Everyone is seeing the dramatic and widely varying changes in retail operations due to the COVID-19 pandemic. But the biggest challenge facing them by far is how to forecast demand for the “new normal” as it serves as the foundation for almost all aspects of managing inventory and margin.
Some believe the best alternative for retailers for the foreseeable future is to abandon their forecasting systems and revert to manual methods, given that traditional forecasting systems rely almost entirely on historical sales. However, the limitations of manual methods, such as the inability to assess and forecast tens of thousands of rows of data, is exactly why we cannot go back in time — especially since the forecasting mantra to successfully navigate the current situation is “near-term and forward-looking.”
Being able to simulate multiple scenarios, as quickly as possible, will be the key to successfully “resetting” the company to the future economic and consumption state. This starts with having an AI-based, agile forecasting platform that can be fine-tuned in near real time.
Right now, the most forward-looking retailers are using non-traditional and external data sources to build new forecasting models. This includes, for example, utilizing online sales performance during the store closure period, public data on state/county/city re-openings, and demand trends from regions as they re-open to adjust historical demand for the forecasting of future demand.
Others are simulating demand using markdowns and discounting, first to determine how much budget will be needed in sell-through existing merchandise, then continuing those simulations weekly based on the latest sales data to anticipate demand trends as stores re-open.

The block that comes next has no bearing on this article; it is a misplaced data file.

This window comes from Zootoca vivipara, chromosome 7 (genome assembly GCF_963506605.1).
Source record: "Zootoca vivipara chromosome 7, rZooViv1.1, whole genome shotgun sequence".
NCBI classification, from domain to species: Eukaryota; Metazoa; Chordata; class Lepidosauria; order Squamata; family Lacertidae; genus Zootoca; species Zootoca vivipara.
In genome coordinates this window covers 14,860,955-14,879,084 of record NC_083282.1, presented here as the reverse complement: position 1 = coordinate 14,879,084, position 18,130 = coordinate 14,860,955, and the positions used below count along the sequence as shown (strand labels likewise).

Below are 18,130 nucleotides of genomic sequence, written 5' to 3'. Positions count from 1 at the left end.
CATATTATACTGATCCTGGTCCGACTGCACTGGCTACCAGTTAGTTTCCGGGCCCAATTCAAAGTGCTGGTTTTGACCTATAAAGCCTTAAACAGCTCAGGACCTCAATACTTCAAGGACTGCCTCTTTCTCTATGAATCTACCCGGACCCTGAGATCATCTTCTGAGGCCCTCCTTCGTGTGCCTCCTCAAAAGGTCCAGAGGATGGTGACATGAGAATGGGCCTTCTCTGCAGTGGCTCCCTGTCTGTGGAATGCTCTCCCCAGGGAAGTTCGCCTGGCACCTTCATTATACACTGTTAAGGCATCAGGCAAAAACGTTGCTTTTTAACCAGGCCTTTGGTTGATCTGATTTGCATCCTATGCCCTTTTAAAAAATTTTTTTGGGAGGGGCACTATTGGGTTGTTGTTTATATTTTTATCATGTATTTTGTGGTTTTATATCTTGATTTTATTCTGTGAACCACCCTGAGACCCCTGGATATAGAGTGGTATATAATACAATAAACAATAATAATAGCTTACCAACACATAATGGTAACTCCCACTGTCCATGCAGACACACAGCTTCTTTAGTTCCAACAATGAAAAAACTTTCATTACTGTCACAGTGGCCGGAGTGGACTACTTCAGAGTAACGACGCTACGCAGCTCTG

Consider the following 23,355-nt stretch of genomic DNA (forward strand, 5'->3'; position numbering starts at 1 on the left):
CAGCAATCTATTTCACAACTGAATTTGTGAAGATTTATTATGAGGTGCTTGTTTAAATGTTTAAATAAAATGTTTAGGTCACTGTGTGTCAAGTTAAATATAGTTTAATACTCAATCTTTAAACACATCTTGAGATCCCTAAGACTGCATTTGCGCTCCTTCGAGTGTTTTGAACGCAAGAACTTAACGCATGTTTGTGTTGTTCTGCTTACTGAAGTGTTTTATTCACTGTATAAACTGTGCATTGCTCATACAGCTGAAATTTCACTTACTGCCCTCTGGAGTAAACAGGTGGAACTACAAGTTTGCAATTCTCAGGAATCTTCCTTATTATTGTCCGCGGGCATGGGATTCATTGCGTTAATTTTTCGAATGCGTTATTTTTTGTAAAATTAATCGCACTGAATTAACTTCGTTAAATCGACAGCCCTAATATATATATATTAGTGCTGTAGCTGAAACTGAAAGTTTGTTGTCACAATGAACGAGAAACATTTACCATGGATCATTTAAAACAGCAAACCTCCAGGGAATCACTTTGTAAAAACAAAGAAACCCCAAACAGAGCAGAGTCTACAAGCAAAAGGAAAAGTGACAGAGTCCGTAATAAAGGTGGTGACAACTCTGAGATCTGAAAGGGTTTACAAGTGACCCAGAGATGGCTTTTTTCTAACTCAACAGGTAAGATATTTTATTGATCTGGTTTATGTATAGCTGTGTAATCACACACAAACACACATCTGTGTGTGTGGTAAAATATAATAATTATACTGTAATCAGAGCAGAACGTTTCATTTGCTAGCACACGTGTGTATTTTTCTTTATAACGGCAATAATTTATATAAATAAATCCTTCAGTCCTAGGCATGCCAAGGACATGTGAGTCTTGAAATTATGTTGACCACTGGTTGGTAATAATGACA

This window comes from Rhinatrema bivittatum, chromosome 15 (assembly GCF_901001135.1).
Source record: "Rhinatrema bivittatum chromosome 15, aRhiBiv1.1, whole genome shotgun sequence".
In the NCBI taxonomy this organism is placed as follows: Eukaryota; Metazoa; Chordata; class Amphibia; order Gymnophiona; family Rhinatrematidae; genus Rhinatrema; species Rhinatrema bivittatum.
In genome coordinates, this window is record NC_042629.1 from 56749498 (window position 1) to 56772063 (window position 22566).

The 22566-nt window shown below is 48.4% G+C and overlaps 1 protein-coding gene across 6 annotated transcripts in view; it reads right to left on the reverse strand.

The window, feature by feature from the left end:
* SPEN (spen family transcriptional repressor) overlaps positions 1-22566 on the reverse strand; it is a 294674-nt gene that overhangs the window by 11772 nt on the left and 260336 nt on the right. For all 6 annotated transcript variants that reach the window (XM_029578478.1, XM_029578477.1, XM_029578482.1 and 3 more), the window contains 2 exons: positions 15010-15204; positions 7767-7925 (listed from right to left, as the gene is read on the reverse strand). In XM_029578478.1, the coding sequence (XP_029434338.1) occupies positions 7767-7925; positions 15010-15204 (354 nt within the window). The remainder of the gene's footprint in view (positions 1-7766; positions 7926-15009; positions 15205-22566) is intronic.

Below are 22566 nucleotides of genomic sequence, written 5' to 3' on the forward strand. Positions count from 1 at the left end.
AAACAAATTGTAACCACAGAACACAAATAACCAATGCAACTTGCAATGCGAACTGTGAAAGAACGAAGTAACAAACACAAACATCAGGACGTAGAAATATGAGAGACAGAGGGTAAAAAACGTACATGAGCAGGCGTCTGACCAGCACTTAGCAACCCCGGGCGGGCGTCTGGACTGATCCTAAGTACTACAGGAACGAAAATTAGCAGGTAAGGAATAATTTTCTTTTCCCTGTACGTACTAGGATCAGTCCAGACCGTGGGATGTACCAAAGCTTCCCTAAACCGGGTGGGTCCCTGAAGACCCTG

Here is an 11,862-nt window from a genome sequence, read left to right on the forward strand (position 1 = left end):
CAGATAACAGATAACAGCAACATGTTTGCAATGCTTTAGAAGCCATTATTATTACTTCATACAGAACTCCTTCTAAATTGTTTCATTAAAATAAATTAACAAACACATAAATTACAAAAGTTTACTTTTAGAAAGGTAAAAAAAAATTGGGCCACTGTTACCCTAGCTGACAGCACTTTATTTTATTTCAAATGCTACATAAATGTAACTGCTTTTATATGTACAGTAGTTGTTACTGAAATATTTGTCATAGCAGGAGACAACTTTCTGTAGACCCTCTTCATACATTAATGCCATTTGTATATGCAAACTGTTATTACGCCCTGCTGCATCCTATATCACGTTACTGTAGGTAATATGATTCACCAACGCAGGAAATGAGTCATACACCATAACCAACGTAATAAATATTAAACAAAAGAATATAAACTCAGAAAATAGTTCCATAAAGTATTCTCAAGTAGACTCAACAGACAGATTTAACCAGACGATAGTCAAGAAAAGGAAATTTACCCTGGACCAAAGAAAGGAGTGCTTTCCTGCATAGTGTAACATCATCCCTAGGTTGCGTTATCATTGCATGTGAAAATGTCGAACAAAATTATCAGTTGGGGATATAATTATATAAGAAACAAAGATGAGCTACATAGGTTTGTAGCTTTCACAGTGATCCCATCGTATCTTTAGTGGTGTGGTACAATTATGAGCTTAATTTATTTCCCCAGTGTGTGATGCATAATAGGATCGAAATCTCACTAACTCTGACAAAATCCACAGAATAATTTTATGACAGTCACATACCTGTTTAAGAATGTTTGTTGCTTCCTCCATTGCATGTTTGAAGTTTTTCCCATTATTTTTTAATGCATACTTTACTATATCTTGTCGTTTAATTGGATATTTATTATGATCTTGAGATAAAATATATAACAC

Regardless, these companies understand that humans alone are not going to be the solution and are doubling down now to ensure their success as they come through this unprecedented event. And if we see a second wave to the pandemic, or see additional disruptions that cause other shifts in demand that have not yet been experienced, such as import limitations or product shortages, they are already well positioned to continue working in this unique state for many more months.
It's widely accepted that the farther retailers and suppliers forecast into the future, the more it will return closer to normal. In the interim, companies need to prepare so they have the right data and tools to model scenarios for the rest of 2020, into 2021 and then beyond.
More specifically, they need to use this time to learn how the changes in the economy, price and assortment, as well as the percentage of online versus in-store, will impact future shopper demand to adjust as practical to the “new normal.” This is the time to look at the whole demand process and move to being consumer-focused, not internal supply chain focused.
As someone far wiser than me once said: “When others are slowing down and waiting to see what happens, winners step up and make the most of the situation.”
Craig Silverman is CEO of Antuit.ai.